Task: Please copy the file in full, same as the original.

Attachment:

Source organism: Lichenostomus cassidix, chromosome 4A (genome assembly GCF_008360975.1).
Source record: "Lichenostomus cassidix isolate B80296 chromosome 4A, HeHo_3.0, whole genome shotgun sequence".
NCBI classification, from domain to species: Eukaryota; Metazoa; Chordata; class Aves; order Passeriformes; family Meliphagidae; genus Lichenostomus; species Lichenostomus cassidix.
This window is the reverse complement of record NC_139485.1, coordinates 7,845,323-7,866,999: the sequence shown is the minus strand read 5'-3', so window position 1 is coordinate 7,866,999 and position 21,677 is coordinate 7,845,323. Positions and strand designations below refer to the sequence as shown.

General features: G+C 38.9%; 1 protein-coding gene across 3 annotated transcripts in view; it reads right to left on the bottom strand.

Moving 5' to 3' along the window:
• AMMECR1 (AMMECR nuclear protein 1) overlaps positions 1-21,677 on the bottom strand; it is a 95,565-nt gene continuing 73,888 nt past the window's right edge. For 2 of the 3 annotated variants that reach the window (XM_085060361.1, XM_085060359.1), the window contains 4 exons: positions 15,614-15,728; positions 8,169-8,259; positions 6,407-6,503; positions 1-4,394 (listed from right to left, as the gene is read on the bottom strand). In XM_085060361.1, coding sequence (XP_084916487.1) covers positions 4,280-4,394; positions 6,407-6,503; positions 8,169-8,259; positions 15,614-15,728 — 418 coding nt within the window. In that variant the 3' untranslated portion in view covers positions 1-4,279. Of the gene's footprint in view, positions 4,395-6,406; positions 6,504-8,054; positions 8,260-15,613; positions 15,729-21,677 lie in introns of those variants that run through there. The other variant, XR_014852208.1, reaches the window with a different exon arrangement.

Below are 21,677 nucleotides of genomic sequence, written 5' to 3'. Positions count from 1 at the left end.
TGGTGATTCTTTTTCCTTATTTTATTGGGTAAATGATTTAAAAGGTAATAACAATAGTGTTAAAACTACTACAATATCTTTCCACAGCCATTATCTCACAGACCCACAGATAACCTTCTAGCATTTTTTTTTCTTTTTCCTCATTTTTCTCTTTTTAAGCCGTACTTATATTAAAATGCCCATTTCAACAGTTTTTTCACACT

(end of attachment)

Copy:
Source organism: Lichenostomus cassidix, chromosome 4A (genome assembly GCF_008360975.1).
Source record: "Lichenostomus cassidix isolate B80296 chromosome 4A, HeHo_3.0, whole genome shotgun sequence".
NCBI classification, from domain to species: Eukaryota; Metazoa; Chordata; class Aves; order Passeriformes; family Meliphagidae; genus Lichenostomus; species Lichenostomus cassidix.
This window is the reverse complement of record NC_139485.1, coordinates 7,845,323-7,866,999: the sequence shown is the minus strand read 5'-3', so window position 1 is coordinate 7,866,999 and position 21,677 is coordinate 7,845,323. Positions and strand designations below refer to the sequence as shown.

General features: G+C 38.9%; 1 protein-coding gene across 3 annotated transcripts in view; it reads right to left on the bottom strand.

Moving 5' to 3' along the window:
• AMMECR1 (AMMECR nuclear protein 1) overlaps positions 1-21,677 on the bottom strand; it is a 95,565-nt gene continuing 73,888 nt past the window's right edge. For 2 of the 3 annotated variants that reach the window (XM_085060361.1, XM_085060359.1), the window contains 4 exons: positions 15,614-15,728; positions 8,169-8,259; positions 6,407-6,503; positions 1-4,394 (listed from right to left, as the gene is read on the bottom strand). In XM_085060361.1, coding sequence (XP_084916487.1) covers positions 4,280-4,394; positions 6,407-6,503; positions 8,169-8,259; positions 15,614-15,728 — 418 coding nt within the window. In that variant the 3' untranslated portion in view covers positions 1-4,279. Of the gene's footprint in view, positions 4,395-6,406; positions 6,504-8,054; positions 8,260-15,613; positions 15,729-21,677 lie in introns of those variants that run through there. The other variant, XR_014852208.1, reaches the window with a different exon arrangement.

Below are 21,677 nucleotides of genomic sequence, written 5' to 3'. Positions count from 1 at the left end.
TGGTGATTCTTTTTCCTTATTTTATTGGGTAAATGATTTAAAAGGTAATAACAATAGTGTTAAAACTACTACAATATCTTTCCACAGCCATTATCTCACAGACCCACAGATAACCTTCTAGCATTTTTTTTTCTTTTTCCTCATTTTTCTCTTTTTAAGCCGTACTTATATTAAAATGCCCATTTCAACAGTTTTTTCACACT